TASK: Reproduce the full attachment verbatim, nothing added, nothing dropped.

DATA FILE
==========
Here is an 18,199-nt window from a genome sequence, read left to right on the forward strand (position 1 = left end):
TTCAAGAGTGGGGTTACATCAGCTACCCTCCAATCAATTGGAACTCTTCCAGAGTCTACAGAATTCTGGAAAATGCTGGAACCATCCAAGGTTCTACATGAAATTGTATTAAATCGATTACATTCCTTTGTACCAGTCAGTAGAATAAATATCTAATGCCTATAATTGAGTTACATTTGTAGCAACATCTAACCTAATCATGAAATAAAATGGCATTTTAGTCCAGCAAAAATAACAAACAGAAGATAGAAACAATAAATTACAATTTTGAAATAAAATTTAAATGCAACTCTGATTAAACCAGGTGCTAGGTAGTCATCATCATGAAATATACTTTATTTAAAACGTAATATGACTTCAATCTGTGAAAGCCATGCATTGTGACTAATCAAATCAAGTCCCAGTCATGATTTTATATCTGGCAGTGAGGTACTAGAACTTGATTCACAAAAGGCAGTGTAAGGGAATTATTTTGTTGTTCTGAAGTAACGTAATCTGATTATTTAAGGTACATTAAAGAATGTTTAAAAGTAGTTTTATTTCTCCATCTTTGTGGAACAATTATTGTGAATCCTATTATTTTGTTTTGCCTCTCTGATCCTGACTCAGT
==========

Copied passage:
Here is an 18,199-nt window from a genome sequence, read left to right on the forward strand (position 1 = left end):
TTCAAGAGTGGGGTTACATCAGCTACCCTCCAATCAATTGGAACTCTTCCAGAGTCTACAGAATTCTGGAAAATGCTGGAACCATCCAAGGTTCTACATGAAATTGTATTAAATCGATTACATTCCTTTGTACCAGTCAGTAGAATAAATATCTAATGCCTATAATTGAGTTACATTTGTAGCAACATCTAACCTAATCATGAAATAAAATGGCATTTTAGTCCAGCAAAAATAACAAACAGAAGATAGAAACAATAAATTACAATTTTGAAATAAAATTTAAATGCAACTCTGATTAAACCAGGTGCTAGGTAGTCATCATCATGAAATATACTTTATTTAAAACGTAATATGACTTCAATCTGTGAAAGCCATGCATTGTGACTAATCAAATCAAGTCCCAGTCATGATTTTATATCTGGCAGTGAGGTACTAGAACTTGATTCACAAAAGGCAGTGTAAGGGAATTATTTTGTTGTTCTGAAGTAACGTAATCTGATTATTTAAGGTACATTAAAGAATGTTTAAAAGTAGTTTTATTTCTCCATCTTTGTGGAACAATTATTGTGAATCCTATTATTTTGTTTTGCCTCTCTGATCCTGACTCAGT